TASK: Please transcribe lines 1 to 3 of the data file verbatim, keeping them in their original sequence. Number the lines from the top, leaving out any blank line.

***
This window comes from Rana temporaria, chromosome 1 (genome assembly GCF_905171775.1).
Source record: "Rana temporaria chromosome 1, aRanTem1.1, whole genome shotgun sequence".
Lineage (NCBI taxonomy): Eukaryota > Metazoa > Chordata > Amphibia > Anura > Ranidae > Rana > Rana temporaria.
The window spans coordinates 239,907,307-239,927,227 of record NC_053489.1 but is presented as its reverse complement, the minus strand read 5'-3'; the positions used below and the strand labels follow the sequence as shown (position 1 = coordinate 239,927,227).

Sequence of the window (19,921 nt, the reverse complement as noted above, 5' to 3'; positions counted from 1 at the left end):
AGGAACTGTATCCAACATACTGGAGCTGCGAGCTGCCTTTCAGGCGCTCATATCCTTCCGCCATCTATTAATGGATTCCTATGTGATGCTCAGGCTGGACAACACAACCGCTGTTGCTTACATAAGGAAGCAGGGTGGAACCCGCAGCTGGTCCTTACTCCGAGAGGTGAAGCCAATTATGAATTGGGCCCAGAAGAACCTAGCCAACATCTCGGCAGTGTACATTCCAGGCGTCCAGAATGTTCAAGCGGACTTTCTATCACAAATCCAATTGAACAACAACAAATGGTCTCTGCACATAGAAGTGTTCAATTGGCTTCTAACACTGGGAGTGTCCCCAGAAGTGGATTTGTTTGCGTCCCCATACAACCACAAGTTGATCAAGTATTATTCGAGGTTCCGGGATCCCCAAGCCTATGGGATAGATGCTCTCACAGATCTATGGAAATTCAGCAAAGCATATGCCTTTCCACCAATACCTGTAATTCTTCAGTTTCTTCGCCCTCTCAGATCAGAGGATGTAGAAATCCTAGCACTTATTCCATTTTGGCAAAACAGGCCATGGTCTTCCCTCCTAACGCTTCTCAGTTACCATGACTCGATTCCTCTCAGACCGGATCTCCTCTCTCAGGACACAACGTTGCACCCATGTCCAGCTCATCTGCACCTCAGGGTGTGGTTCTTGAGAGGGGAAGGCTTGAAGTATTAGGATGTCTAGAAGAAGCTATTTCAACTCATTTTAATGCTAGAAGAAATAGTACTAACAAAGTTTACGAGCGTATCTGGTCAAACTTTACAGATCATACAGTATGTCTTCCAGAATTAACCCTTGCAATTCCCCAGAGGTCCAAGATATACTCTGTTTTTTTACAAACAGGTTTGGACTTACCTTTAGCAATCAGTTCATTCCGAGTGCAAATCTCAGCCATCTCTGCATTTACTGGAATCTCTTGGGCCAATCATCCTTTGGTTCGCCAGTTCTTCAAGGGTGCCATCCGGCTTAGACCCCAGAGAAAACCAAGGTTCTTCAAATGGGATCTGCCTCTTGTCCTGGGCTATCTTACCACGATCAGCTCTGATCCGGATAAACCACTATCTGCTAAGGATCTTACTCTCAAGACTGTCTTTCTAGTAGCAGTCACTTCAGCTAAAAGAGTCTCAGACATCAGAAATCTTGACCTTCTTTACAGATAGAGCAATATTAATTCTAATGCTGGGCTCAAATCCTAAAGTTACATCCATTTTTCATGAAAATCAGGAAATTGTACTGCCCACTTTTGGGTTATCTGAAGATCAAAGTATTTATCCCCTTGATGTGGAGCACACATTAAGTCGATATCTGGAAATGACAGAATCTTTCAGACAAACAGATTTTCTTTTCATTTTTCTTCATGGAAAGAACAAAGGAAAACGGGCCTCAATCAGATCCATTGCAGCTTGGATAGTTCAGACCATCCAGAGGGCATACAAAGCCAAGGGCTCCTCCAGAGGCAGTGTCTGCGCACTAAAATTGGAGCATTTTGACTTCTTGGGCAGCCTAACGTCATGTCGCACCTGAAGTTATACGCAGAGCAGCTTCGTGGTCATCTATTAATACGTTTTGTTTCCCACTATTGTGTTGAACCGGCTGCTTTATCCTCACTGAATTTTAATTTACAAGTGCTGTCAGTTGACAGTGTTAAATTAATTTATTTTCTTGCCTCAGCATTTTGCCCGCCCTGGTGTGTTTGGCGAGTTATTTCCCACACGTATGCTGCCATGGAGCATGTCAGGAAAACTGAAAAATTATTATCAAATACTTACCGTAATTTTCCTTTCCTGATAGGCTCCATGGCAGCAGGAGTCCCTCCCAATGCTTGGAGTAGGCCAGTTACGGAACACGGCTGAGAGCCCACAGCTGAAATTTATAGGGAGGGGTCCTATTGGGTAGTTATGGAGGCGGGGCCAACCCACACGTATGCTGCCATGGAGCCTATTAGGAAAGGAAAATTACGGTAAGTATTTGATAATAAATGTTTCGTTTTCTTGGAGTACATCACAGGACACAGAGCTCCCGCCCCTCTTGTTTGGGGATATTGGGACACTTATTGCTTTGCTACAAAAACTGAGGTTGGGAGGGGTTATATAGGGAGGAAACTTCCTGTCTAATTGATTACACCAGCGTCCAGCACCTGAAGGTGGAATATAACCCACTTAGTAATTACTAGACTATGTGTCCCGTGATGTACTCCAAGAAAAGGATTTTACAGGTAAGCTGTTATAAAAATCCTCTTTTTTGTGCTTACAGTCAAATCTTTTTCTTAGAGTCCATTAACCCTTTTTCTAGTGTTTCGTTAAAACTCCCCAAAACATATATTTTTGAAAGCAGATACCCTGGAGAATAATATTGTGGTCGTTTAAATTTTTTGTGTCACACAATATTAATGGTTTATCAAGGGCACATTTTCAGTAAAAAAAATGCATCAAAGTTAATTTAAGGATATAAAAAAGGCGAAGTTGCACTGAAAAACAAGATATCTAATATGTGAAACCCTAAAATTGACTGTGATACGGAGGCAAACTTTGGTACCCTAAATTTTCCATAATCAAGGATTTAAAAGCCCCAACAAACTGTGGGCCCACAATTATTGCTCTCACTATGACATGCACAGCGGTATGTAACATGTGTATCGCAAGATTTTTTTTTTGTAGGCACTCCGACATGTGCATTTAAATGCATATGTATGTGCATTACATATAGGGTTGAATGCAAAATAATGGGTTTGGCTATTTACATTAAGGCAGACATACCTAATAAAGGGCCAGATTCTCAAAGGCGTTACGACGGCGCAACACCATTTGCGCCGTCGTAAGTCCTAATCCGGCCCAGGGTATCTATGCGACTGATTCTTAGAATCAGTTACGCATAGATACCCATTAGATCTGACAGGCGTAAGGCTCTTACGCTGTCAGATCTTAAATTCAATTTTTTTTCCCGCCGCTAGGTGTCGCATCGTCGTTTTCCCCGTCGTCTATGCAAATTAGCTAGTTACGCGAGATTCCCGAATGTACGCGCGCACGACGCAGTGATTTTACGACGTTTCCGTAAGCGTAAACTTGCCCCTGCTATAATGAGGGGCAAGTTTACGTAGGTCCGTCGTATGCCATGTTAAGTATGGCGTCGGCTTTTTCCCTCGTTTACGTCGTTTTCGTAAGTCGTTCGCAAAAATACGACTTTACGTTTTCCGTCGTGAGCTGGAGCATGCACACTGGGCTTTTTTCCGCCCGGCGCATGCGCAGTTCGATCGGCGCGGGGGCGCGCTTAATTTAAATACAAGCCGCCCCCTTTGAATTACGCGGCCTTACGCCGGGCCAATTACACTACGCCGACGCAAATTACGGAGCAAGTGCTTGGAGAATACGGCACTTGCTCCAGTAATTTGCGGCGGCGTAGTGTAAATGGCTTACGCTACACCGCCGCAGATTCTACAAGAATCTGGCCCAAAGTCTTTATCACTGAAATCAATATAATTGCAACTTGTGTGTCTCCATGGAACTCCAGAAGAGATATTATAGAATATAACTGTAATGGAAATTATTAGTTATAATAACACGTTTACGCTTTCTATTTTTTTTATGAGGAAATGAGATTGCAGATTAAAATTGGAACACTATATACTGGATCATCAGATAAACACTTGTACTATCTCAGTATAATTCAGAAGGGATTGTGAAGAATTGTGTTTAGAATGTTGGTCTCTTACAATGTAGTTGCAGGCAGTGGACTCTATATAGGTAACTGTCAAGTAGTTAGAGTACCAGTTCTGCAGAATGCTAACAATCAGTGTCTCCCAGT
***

This window comes from Rana temporaria, chromosome 1 (genome assembly GCF_905171775.1).
Source record: "Rana temporaria chromosome 1, aRanTem1.1, whole genome shotgun sequence".
Lineage (NCBI taxonomy): Eukaryota > Metazoa > Chordata > Amphibia > Anura > Ranidae > Rana > Rana temporaria.